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Benmore dam is spilling water this week for the first time in nearly five years, creating a spectacular scene for visitors to the Waitaki Valley.
Yesterday, Meridian Energy external relations manager Claire Shaw said significant rainfall in the catchment had led to the spilling.
Spilling from Lake Tekapo started about Christmas and was continuing, along with that at Pukaki.
There was a spill flow of 340cumecs at Benmore on Thursday, which had been reduced to 300cumecs yesterday.
The high flow was to provide a buffer, making some room in the lakes if forecast rain arrived.
About 330cumecs of water was also being spilled yesterday afternoon further down the Waitaki Valley at Aviemore.
The flows would probably now be kept steady and it was envisaged they would continue over the weekend, Miss Shaw said.
It was "good news" to have water in the lakes, although Meridian could not promise there would be full lakes next winter.
It was too early to say and would depend on rainfall, she said.
It is now a different story to late August when Meridian was concerned about continuing low South Island lake levels after a dry winter.
By mid-afternoon, the Waitaki River was flowing at 505cumecs at the Kurow bridge.
While it was a lot of water - it was normally about 200cumecs - the river could handle it, Environment Canterbury duty flood controller Tony Henderson said.
Waikato University Associate Prof Earl Bardsley said the water loss highlighted New Zealand's vulnerability to insufficient energy storage capacity in the South Island hydro lakes.
Prof Bardsley, from the university's earth and ocean sciences department, said last winter's electricity saving campaign resulted in less power being used, but because the campaign helped keep lake levels from falling, there was not enough room to store summer water.
The campaign was necessary and the power companies were "simply doing their best" with hydro storage systems unable to cope with natural climate variations, but it highlighted the need for a large pumped storage scheme to be built in Otago.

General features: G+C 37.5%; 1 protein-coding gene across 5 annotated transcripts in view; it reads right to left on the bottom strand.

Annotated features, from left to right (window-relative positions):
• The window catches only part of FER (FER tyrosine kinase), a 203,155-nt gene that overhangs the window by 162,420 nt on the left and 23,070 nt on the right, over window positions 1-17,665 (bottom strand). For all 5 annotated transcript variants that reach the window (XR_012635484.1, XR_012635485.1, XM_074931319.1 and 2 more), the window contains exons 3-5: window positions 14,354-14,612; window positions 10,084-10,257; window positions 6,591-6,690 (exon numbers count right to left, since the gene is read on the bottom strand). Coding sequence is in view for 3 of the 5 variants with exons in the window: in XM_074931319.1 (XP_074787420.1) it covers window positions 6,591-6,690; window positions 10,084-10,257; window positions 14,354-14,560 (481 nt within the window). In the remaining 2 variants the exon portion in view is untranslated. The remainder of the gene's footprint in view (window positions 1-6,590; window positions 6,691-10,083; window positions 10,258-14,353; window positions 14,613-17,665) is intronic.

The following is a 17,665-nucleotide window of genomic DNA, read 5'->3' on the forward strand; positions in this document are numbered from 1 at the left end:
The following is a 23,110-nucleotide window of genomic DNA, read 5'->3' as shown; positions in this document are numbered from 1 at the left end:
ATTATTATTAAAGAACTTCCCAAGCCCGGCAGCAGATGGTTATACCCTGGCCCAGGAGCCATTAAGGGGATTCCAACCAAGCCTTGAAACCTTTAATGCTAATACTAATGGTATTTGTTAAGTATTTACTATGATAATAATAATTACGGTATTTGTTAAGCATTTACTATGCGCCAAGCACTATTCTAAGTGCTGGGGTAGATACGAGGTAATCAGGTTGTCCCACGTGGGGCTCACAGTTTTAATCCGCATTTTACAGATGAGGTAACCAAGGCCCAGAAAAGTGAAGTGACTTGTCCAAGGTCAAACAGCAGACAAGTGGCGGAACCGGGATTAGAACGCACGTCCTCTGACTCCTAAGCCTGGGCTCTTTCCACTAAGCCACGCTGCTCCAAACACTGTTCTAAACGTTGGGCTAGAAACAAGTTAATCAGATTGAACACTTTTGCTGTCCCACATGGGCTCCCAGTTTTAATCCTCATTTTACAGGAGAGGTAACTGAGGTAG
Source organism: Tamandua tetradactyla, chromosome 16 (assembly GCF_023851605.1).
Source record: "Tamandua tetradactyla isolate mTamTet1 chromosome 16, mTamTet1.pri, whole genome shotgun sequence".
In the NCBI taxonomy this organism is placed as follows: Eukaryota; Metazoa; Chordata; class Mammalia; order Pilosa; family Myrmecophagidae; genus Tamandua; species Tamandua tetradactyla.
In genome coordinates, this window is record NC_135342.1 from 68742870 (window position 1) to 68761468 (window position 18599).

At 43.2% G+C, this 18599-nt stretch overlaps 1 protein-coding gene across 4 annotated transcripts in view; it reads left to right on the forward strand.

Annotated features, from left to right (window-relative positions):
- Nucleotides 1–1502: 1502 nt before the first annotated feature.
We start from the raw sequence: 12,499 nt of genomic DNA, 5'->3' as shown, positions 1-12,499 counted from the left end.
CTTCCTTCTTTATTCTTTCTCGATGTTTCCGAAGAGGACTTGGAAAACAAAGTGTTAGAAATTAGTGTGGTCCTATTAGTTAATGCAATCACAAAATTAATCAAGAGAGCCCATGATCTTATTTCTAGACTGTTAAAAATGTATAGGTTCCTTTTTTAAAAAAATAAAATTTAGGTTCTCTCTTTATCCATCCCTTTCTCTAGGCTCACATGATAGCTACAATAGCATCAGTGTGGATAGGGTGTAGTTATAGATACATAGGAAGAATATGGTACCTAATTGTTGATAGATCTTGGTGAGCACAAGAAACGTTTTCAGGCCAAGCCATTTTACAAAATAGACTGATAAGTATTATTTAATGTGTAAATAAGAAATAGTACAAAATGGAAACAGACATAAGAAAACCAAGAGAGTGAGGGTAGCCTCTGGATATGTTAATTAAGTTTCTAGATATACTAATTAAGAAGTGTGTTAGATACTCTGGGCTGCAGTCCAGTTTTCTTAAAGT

That would provide winter electricity supply while keeping the hydro lakes at stable levels to allow room for storage when summer floods came, he said.
Contact Energy is being forced to spill water from its hydro dams in Central Otago due to transmission constraints in the area.
Contact communications manager Jonathan Hill said there had been good rainfall recently, and was subsequently excess water in rivers throughout the district.
Contact was not able to convert the excess water into electricity however, because constrained transmission lines in the area were unable to take the extra load.
"We have been spilling water from our Clutha River dams for about a month now. There's a lot of water around but the transmission network is incapable of taking generation from those power stations.
"It is an issue which has been exacerbated by the removal of the Tiwai Point production line, which took a substantial amount of electricity.
"With more rain forecast we will likely continue to spill water for a little while yet," Mr Hill said.
Motorists travelling near Roxburgh on January 4 were treated to a spectacular view of the town's hydro dam spilling water into the Clutha River, while a similar scene of the Clyde dam could be viewed from the township yesterday.